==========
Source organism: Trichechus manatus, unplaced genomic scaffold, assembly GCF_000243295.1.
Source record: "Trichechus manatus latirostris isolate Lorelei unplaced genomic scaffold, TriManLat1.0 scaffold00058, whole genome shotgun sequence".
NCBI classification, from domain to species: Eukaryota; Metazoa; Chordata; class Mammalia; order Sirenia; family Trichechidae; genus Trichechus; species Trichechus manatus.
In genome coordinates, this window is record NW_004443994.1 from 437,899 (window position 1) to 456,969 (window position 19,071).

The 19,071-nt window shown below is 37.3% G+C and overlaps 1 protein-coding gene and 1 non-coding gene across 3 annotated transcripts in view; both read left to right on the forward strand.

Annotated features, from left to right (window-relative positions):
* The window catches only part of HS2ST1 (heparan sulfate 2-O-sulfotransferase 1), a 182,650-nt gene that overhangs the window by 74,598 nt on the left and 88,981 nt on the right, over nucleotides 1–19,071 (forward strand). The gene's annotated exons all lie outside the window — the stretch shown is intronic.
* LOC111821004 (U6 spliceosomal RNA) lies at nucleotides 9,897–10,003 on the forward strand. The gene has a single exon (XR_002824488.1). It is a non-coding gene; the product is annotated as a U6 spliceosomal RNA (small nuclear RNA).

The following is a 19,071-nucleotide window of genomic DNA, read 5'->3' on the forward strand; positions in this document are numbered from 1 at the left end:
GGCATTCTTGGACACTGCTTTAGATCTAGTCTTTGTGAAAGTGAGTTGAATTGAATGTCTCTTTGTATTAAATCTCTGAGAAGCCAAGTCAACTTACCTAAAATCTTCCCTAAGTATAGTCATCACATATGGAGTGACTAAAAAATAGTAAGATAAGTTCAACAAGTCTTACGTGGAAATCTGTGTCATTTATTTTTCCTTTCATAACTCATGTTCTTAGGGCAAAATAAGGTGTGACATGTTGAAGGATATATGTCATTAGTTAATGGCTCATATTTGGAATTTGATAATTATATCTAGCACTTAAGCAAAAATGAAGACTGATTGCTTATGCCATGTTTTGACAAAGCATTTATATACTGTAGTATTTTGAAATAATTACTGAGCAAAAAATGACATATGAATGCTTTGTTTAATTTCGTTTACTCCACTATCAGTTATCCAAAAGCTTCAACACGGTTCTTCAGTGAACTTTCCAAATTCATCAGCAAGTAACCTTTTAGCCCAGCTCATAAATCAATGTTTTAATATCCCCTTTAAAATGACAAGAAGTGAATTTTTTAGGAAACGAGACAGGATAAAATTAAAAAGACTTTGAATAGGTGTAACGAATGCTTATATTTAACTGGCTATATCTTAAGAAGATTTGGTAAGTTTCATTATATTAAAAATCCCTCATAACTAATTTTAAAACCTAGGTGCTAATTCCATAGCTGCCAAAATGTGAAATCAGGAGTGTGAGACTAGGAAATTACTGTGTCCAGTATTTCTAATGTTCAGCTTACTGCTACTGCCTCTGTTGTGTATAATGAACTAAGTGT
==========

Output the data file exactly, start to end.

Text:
Source organism: Trichechus manatus, unplaced genomic scaffold, assembly GCF_000243295.1.
Source record: "Trichechus manatus latirostris isolate Lorelei unplaced genomic scaffold, TriManLat1.0 scaffold00058, whole genome shotgun sequence".
NCBI classification, from domain to species: Eukaryota; Metazoa; Chordata; class Mammalia; order Sirenia; family Trichechidae; genus Trichechus; species Trichechus manatus.
In genome coordinates, this window is record NW_004443994.1 from 437,899 (window position 1) to 456,969 (window position 19,071).

The 19,071-nt window shown below is 37.3% G+C and overlaps 1 protein-coding gene and 1 non-coding gene across 3 annotated transcripts in view; both read left to right on the forward strand.

Annotated features, from left to right (window-relative positions):
* The window catches only part of HS2ST1 (heparan sulfate 2-O-sulfotransferase 1), a 182,650-nt gene that overhangs the window by 74,598 nt on the left and 88,981 nt on the right, over nucleotides 1–19,071 (forward strand). The gene's annotated exons all lie outside the window — the stretch shown is intronic.
* LOC111821004 (U6 spliceosomal RNA) lies at nucleotides 9,897–10,003 on the forward strand. The gene has a single exon (XR_002824488.1). It is a non-coding gene; the product is annotated as a U6 spliceosomal RNA (small nuclear RNA).

The following is a 19,071-nucleotide window of genomic DNA, read 5'->3' on the forward strand; positions in this document are numbered from 1 at the left end:
GGCATTCTTGGACACTGCTTTAGATCTAGTCTTTGTGAAAGTGAGTTGAATTGAATGTCTCTTTGTATTAAATCTCTGAGAAGCCAAGTCAACTTACCTAAAATCTTCCCTAAGTATAGTCATCACATATGGAGTGACTAAAAAATAGTAAGATAAGTTCAACAAGTCTTACGTGGAAATCTGTGTCATTTATTTTTCCTTTCATAACTCATGTTCTTAGGGCAAAATAAGGTGTGACATGTTGAAGGATATATGTCATTAGTTAATGGCTCATATTTGGAATTTGATAATTATATCTAGCACTTAAGCAAAAATGAAGACTGATTGCTTATGCCATGTTTTGACAAAGCATTTATATACTGTAGTATTTTGAAATAATTACTGAGCAAAAAATGACATATGAATGCTTTGTTTAATTTCGTTTACTCCACTATCAGTTATCCAAAAGCTTCAACACGGTTCTTCAGTGAACTTTCCAAATTCATCAGCAAGTAACCTTTTAGCCCAGCTCATAAATCAATGTTTTAATATCCCCTTTAAAATGACAAGAAGTGAATTTTTTAGGAAACGAGACAGGATAAAATTAAAAAGACTTTGAATAGGTGTAACGAATGCTTATATTTAACTGGCTATATCTTAAGAAGATTTGGTAAGTTTCATTATATTAAAAATCCCTCATAACTAATTTTAAAACCTAGGTGCTAATTCCATAGCTGCCAAAATGTGAAATCAGGAGTGTGAGACTAGGAAATTACTGTGTCCAGTATTTCTAATGTTCAGCTTACTGCTACTGCCTCTGTTGTGTATAATGAACTAAGTGT